from Katoamispiste (Vanishing Point) by Joel Haahtela (Otava 2010)
Maaria’s apartment was located in the second storey of a large stone house. She led me up a spiral staircase to a small two-roomed flat, where she asked me to take off my coat in the hallway. One of the windows looked out on the sea, but it was a grey afternoon and I couldn’t make out the landscape very well. Next to a bookcase was the guest bed with a colourful Turkish bedspread. Maaria asked me to sit down and asked if I would like something to drink, she had some yerba mate drink in the refrigerator. There had been a wonderful Chilean film last week on TV in which everyone drank mate from morning till night, and it had given her a truly obsessive craving to try it. Though the film had probably been financed by some mate-manufacturing multinational company, for that was the way of the world nowadays.
Maaria returned from the kitchen and said that after I called her she had considered matters and reached the conclusion that perhaps she had not known Raija as well as she had imagined. She had also tried to remember when she had first met Raija, but was not sure. It was probably back in the 1980s, although at that time they were not yet close friends, only later on. After that she had paid occasional visits to Kotka, where Raija lived in the beautiful hundred-year-old Ahlqvist House, opposite the cathedral. Maaria recalled that Raija had been involved in setting up a cooperative which had acquired that dilapidated house and gradually begun to renovate it. The house had been important, and Raija had often written about it, so it was particularly sad that later on money worries had forced her to abandon the house and move to another location.
Maaria said that although the house had been Raija’s base she had often wanted to go away, made long trips abroad. Maaria said she had accompanied Raija on one of those trips some time in the early 1990s, 1993 it would have been. Raija set off on the journey alone, but one day when she had been gone for several weeks, the phone rang and Raija asked Maaria to come to her immediately. Something was amiss, Raija was frantic, and because Maaria had nothing particularly important to do at the time and happened to have some money, she had flown to Nice and met her friend in Antibes.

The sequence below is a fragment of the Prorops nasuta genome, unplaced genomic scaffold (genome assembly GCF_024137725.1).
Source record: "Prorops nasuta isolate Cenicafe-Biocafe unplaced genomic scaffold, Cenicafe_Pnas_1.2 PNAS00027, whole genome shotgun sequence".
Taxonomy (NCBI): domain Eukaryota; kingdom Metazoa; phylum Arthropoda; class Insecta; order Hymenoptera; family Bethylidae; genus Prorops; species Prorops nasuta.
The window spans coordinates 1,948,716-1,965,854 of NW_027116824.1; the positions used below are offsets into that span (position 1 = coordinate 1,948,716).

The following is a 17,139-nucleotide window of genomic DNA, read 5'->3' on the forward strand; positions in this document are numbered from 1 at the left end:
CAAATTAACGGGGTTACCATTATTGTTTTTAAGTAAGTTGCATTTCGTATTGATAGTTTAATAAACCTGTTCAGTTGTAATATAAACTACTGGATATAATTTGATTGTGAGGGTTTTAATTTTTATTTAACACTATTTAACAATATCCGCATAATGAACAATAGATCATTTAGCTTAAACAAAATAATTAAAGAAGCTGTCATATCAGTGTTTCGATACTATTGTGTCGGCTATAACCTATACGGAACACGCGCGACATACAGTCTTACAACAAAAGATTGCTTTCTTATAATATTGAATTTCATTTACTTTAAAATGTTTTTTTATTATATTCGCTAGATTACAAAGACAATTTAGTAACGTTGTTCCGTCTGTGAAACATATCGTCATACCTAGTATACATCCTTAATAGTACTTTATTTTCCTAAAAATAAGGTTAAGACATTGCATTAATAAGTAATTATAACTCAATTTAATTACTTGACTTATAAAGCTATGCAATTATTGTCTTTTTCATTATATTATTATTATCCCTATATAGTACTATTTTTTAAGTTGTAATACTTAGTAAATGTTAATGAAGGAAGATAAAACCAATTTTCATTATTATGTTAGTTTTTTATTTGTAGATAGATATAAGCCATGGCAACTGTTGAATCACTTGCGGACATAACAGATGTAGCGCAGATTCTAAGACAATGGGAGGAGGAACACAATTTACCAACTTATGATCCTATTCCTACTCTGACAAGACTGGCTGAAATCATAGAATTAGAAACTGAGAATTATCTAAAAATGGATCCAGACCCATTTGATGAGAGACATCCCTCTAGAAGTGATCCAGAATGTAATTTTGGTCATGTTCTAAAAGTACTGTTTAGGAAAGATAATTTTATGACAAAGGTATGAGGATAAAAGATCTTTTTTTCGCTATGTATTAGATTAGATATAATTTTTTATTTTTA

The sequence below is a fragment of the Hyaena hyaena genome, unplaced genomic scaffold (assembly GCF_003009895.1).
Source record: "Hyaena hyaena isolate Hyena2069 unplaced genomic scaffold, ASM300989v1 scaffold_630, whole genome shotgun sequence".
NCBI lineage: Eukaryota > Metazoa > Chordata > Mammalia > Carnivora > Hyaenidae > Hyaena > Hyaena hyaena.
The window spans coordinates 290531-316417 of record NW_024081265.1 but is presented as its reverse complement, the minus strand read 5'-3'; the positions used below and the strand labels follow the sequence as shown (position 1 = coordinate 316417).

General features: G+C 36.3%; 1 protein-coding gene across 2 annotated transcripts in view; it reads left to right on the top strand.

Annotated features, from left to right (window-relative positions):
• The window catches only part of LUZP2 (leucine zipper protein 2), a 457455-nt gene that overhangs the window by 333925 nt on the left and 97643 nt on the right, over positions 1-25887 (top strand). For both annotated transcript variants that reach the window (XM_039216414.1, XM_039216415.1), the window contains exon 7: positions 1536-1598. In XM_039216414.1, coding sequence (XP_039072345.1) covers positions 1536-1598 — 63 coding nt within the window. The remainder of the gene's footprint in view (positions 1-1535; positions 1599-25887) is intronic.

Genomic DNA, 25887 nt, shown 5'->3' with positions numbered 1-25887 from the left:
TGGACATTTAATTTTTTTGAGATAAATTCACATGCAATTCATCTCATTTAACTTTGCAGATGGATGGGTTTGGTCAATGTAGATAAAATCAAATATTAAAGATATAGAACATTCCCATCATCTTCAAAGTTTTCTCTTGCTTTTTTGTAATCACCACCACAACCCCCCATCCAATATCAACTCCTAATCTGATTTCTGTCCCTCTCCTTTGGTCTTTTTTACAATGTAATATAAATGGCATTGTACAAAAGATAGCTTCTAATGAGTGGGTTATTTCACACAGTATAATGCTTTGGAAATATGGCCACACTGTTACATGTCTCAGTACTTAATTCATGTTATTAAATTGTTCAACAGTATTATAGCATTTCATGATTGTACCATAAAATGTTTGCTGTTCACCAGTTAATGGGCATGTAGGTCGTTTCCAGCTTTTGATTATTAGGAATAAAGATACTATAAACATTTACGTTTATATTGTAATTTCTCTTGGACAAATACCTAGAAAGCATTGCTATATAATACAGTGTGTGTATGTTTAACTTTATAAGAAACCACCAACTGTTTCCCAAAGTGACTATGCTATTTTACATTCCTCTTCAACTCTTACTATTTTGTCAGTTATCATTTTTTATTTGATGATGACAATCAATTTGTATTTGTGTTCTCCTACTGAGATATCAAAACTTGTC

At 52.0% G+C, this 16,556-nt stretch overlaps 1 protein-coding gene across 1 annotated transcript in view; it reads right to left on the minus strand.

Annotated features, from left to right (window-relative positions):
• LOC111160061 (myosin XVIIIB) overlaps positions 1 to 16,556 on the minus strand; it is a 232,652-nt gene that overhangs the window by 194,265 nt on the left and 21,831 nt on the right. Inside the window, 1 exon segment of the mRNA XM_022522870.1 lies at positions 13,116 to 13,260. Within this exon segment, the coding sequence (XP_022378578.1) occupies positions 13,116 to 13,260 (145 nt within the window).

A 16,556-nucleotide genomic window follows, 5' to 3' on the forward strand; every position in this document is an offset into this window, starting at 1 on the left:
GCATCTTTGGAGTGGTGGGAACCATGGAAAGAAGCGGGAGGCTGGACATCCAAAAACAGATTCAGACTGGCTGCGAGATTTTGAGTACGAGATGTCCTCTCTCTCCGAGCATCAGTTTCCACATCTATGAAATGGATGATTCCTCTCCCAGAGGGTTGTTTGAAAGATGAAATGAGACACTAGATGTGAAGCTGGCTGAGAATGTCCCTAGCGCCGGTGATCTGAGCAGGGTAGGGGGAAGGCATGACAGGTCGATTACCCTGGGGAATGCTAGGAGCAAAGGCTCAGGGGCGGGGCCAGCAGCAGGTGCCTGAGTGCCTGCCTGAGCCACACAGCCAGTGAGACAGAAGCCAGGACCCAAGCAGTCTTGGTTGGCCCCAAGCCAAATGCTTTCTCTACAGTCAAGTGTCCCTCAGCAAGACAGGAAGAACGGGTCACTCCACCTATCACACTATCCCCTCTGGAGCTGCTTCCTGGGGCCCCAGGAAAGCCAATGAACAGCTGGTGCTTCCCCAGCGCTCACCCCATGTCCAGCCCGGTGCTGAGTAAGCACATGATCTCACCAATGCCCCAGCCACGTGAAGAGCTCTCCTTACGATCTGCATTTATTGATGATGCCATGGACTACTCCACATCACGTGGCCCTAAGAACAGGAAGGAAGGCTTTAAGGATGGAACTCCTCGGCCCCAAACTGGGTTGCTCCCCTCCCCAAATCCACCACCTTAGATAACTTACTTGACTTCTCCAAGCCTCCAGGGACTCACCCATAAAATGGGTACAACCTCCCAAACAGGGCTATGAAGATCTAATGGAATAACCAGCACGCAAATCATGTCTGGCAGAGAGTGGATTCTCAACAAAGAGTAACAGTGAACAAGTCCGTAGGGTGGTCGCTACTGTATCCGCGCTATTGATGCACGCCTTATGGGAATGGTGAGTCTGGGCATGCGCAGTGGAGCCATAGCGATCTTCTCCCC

It was autumn, and a couple of months earlier Raija had arrived in the nearby town of Grasse, where she rented a house. But this time everything seemed have to have gone wrong. The house was small and gloomy. It rained incessantly. Mildew and greenish flowers grew on the walls, the pots and pans were rusty, she had not really eaten anything. The shower did not work properly or did not work at all, each new day brought more small setbacks. When they met, Raija was lonely, almost in a state of panic, and had for a long time been suffering from writer’s block.
Maaria said that that not even then had Raija explained in much detail what the real trouble was, except of course for the wretched living conditions and the dispiriting rain. Instead, they had talked about everything else, and if it was not raining they had sat on the beach and drunk wine. One day they had taken the train across to the Italian side of the border, to Ventimiglia. They had bought shoes, Raija loved shoes, they put her in a good mood. And though Maaria herself was often timid on the journey, Raija coped with the practical things for her, too, whatever the situation; and that was really how she wanted to remember her friend: she had the sudden, surprising bravery that others lacked. As if Raija were sometimes a little above the world, as if the world’s rules did not apply to her in the same way.
translated from Finnish by David McDuff
(to be continued)
Maaria - 1
Maaria - 2